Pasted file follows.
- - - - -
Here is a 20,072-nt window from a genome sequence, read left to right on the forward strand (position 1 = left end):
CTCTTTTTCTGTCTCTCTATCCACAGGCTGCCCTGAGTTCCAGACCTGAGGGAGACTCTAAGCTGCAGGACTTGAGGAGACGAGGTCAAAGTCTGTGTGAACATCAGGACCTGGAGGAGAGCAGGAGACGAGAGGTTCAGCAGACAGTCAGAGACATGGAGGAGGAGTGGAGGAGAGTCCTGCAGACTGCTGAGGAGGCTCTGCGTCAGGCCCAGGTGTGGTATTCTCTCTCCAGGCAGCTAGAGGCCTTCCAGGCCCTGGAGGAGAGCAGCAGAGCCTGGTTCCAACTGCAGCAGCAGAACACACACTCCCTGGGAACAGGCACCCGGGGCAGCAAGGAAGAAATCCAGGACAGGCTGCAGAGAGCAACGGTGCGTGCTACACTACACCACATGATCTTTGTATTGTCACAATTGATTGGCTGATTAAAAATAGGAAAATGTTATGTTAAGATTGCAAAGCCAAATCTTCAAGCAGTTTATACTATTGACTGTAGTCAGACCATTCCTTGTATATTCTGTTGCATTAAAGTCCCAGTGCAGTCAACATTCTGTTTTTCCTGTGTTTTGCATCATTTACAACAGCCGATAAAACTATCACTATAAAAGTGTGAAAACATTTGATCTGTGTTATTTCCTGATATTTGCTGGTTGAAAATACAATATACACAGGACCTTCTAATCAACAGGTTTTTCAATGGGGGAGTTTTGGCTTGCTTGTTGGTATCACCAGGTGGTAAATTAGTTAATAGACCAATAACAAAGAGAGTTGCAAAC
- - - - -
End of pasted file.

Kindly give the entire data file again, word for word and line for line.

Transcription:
Here is a 20,072-nt window from a genome sequence, read left to right on the forward strand (position 1 = left end):
CTCTTTTTCTGTCTCTCTATCCACAGGCTGCCCTGAGTTCCAGACCTGAGGGAGACTCTAAGCTGCAGGACTTGAGGAGACGAGGTCAAAGTCTGTGTGAACATCAGGACCTGGAGGAGAGCAGGAGACGAGAGGTTCAGCAGACAGTCAGAGACATGGAGGAGGAGTGGAGGAGAGTCCTGCAGACTGCTGAGGAGGCTCTGCGTCAGGCCCAGGTGTGGTATTCTCTCTCCAGGCAGCTAGAGGCCTTCCAGGCCCTGGAGGAGAGCAGCAGAGCCTGGTTCCAACTGCAGCAGCAGAACACACACTCCCTGGGAACAGGCACCCGGGGCAGCAAGGAAGAAATCCAGGACAGGCTGCAGAGAGCAACGGTGCGTGCTACACTACACCACATGATCTTTGTATTGTCACAATTGATTGGCTGATTAAAAATAGGAAAATGTTATGTTAAGATTGCAAAGCCAAATCTTCAAGCAGTTTATACTATTGACTGTAGTCAGACCATTCCTTGTATATTCTGTTGCATTAAAGTCCCAGTGCAGTCAACATTCTGTTTTTCCTGTGTTTTGCATCATTTACAACAGCCGATAAAACTATCACTATAAAAGTGTGAAAACATTTGATCTGTGTTATTTCCTGATATTTGCTGGTTGAAAATACAATATACACAGGACCTTCTAATCAACAGGTTTTTCAATGGGGGAGTTTTGGCTTGCTTGTTGGTATCACCAGGTGGTAAATTAGTTAATAGACCAATAACAAAGAGAGTTGCAAAC